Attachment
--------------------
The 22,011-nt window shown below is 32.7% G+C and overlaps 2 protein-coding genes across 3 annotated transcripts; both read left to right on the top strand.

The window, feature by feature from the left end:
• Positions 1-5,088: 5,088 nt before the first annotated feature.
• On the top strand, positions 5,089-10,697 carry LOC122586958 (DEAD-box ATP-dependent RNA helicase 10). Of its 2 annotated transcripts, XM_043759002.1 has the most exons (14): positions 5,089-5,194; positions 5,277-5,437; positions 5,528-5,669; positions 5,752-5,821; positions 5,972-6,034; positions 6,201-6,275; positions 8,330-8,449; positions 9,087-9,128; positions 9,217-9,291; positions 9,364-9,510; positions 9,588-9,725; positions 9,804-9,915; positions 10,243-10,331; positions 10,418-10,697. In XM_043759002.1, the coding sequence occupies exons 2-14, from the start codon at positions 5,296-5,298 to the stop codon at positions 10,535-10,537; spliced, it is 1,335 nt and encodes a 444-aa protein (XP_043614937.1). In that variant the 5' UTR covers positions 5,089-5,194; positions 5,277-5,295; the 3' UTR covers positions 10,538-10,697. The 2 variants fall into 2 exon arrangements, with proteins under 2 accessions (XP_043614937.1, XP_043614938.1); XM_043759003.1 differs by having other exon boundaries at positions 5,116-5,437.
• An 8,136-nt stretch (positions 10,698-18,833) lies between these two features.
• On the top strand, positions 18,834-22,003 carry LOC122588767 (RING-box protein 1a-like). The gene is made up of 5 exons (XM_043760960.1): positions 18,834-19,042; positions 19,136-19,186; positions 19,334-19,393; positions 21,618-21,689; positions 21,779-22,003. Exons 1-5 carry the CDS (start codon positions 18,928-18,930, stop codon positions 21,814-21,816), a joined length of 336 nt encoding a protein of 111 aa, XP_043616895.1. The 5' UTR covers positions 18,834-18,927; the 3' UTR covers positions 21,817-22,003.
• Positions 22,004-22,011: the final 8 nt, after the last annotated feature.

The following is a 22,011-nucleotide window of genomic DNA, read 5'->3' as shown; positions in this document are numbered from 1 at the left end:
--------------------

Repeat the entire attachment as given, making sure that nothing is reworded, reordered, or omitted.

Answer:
The 22,011-nt window shown below is 32.7% G+C and overlaps 2 protein-coding genes across 3 annotated transcripts; both read left to right on the top strand.

The window, feature by feature from the left end:
• Positions 1-5,088: 5,088 nt before the first annotated feature.
• On the top strand, positions 5,089-10,697 carry LOC122586958 (DEAD-box ATP-dependent RNA helicase 10). Of its 2 annotated transcripts, XM_043759002.1 has the most exons (14): positions 5,089-5,194; positions 5,277-5,437; positions 5,528-5,669; positions 5,752-5,821; positions 5,972-6,034; positions 6,201-6,275; positions 8,330-8,449; positions 9,087-9,128; positions 9,217-9,291; positions 9,364-9,510; positions 9,588-9,725; positions 9,804-9,915; positions 10,243-10,331; positions 10,418-10,697. In XM_043759002.1, the coding sequence occupies exons 2-14, from the start codon at positions 5,296-5,298 to the stop codon at positions 10,535-10,537; spliced, it is 1,335 nt and encodes a 444-aa protein (XP_043614937.1). In that variant the 5' UTR covers positions 5,089-5,194; positions 5,277-5,295; the 3' UTR covers positions 10,538-10,697. The 2 variants fall into 2 exon arrangements, with proteins under 2 accessions (XP_043614937.1, XP_043614938.1); XM_043759003.1 differs by having other exon boundaries at positions 5,116-5,437.
• An 8,136-nt stretch (positions 10,698-18,833) lies between these two features.
• On the top strand, positions 18,834-22,003 carry LOC122588767 (RING-box protein 1a-like). The gene is made up of 5 exons (XM_043760960.1): positions 18,834-19,042; positions 19,136-19,186; positions 19,334-19,393; positions 21,618-21,689; positions 21,779-22,003. Exons 1-5 carry the CDS (start codon positions 18,928-18,930, stop codon positions 21,814-21,816), a joined length of 336 nt encoding a protein of 111 aa, XP_043616895.1. The 5' UTR covers positions 18,834-18,927; the 3' UTR covers positions 21,817-22,003.
• Positions 22,004-22,011: the final 8 nt, after the last annotated feature.

The following is a 22,011-nucleotide window of genomic DNA, read 5'->3' as shown; positions in this document are numbered from 1 at the left end: